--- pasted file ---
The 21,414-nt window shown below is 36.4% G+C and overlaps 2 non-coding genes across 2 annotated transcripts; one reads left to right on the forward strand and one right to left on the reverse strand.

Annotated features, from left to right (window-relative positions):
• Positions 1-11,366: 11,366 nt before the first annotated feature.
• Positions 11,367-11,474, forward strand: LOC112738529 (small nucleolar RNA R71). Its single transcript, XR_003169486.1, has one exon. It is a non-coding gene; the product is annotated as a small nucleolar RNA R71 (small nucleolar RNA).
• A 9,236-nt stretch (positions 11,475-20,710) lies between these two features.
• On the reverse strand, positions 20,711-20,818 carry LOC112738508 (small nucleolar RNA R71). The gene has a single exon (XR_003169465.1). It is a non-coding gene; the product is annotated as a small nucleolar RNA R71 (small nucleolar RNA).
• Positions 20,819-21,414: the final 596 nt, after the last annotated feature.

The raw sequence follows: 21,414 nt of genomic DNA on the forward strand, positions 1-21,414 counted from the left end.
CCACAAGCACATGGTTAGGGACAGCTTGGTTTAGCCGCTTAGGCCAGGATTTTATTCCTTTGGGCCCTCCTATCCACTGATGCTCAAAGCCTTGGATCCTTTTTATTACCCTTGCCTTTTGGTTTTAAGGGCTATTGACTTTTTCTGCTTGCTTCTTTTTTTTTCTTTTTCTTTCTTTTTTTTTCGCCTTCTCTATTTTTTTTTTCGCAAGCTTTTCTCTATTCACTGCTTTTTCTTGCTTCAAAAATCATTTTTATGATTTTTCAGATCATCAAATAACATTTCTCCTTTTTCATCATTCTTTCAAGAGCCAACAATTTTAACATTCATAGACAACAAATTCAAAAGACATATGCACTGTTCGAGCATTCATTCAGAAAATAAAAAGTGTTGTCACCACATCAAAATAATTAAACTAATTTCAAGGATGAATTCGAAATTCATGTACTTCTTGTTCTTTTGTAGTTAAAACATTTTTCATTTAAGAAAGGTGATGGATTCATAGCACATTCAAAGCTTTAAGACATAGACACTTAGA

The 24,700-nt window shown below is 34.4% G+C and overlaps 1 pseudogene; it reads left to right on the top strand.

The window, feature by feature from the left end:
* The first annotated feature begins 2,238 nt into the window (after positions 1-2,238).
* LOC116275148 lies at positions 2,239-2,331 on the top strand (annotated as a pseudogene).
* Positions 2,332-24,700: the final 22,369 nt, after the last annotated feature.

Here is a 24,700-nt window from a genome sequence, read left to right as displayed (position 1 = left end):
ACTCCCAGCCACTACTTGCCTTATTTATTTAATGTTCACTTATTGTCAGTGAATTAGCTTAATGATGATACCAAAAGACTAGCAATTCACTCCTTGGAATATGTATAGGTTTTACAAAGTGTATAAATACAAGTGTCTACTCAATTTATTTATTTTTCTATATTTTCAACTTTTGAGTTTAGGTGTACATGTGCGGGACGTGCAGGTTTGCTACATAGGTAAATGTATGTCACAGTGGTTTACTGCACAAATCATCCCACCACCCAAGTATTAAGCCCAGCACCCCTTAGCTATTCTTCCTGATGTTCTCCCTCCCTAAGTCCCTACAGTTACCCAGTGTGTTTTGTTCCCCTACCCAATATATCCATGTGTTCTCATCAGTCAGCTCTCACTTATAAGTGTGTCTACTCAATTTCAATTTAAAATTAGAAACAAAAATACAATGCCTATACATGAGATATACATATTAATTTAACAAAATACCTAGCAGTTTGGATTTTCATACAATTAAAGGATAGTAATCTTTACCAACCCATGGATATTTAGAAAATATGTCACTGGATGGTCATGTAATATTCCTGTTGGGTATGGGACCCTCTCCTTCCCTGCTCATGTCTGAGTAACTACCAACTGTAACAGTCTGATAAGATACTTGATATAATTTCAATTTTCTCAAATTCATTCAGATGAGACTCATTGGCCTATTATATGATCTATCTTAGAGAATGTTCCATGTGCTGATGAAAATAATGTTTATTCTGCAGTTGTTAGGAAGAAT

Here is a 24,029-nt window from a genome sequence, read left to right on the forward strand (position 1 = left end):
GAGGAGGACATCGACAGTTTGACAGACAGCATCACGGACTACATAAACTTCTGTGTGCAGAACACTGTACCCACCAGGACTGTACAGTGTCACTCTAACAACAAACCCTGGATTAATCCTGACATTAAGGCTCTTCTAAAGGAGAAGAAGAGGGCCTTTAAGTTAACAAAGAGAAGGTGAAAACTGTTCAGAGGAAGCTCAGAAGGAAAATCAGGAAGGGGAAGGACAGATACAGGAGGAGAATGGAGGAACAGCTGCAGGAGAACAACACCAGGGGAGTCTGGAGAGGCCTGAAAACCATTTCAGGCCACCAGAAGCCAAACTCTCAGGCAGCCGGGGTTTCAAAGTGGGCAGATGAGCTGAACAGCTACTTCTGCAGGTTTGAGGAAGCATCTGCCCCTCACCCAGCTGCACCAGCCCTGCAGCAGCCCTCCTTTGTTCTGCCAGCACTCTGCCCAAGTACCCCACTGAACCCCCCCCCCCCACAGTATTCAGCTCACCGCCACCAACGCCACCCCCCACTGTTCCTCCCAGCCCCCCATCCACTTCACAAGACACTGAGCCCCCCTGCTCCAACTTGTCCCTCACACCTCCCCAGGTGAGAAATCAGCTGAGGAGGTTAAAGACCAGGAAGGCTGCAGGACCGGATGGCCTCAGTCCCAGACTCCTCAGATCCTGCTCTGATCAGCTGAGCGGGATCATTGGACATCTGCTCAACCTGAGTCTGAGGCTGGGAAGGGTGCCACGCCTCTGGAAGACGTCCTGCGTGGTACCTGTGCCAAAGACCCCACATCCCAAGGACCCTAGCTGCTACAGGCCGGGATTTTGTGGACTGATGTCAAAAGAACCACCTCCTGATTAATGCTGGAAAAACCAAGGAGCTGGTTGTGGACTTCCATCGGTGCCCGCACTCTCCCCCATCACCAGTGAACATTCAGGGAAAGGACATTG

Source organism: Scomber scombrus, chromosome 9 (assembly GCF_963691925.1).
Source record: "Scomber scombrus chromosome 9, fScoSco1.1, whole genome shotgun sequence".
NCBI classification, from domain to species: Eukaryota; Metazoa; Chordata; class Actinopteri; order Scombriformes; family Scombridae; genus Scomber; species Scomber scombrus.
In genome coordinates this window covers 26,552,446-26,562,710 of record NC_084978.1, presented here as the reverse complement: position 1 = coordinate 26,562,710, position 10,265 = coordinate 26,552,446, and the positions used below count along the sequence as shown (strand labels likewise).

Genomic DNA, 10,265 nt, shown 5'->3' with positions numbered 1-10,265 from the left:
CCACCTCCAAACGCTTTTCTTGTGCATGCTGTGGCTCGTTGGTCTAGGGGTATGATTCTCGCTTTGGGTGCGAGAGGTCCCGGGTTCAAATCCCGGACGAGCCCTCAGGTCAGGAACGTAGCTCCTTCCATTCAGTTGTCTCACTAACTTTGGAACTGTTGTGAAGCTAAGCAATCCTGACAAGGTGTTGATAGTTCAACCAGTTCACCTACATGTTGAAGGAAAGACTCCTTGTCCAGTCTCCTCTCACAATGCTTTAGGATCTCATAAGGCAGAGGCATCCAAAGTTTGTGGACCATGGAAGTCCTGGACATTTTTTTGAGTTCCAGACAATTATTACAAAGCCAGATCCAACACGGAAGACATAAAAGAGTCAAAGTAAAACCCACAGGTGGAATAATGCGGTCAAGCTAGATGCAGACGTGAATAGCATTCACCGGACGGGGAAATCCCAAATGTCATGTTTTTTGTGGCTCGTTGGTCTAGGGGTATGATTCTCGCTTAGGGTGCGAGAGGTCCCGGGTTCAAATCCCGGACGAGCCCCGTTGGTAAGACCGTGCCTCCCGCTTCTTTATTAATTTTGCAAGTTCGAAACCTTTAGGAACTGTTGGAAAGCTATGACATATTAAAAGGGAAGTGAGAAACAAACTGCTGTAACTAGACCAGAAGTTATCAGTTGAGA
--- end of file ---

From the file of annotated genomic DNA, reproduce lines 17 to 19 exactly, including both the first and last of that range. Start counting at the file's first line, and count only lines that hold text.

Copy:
Here is a 24,029-nt window from a genome sequence, read left to right on the forward strand (position 1 = left end):
GAGGAGGACATCGACAGTTTGACAGACAGCATCACGGACTACATAAACTTCTGTGTGCAGAACACTGTACCCACCAGGACTGTACAGTGTCACTCTAACAACAAACCCTGGATTAATCCTGACATTAAGGCTCTTCTAAAGGAGAAGAAGAGGGCCTTTAAGTTAACAAAGAGAAGGTGAAAACTGTTCAGAGGAAGCTCAGAAGGAAAATCAGGAAGGGGAAGGACAGATACAGGAGGAGAATGGAGGAACAGCTGCAGGAGAACAACACCAGGGGAGTCTGGAGAGGCCTGAAAACCATTTCAGGCCACCAGAAGCCAAACTCTCAGGCAGCCGGGGTTTCAAAGTGGGCAGATGAGCTGAACAGCTACTTCTGCAGGTTTGAGGAAGCATCTGCCCCTCACCCAGCTGCACCAGCCCTGCAGCAGCCCTCCTTTGTTCTGCCAGCACTCTGCCCAAGTACCCCACTGAACCCCCCCCCCCCACAGTATTCAGCTCACCGCCACCAACGCCACCCCCCACTGTTCCTCCCAGCCCCCCATCCACTTCACAAGACACTGAGCCCCCCTGCTCCAACTTGTCCCTCACACCTCCCCAGGTGAGAAATCAGCTGAGGAGGTTAAAGACCAGGAAGGCTGCAGGACCGGATGGCCTCAGTCCCAGACTCCTCAGATCCTGCTCTGATCAGCTGAGCGGGATCATTGGACATCTGCTCAACCTGAGTCTGAGGCTGGGAAGGGTGCCACGCCTCTGGAAGACGTCCTGCGTGGTACCTGTGCCAAAGACCCCACATCCCAAGGACCCTAGCTGCTACAGGCCGGGATTTTGTGGACTGATGTCAAAAGAACCACCTCCTGATTAATGCTGGAAAAACCAAGGAGCTGGTTGTGGACTTCCATCGGTGCCCGCACTCTCCCCCATCACCAGTGAACATTCAGGGAAAGGACATTG

Source organism: Scomber scombrus, chromosome 9 (assembly GCF_963691925.1).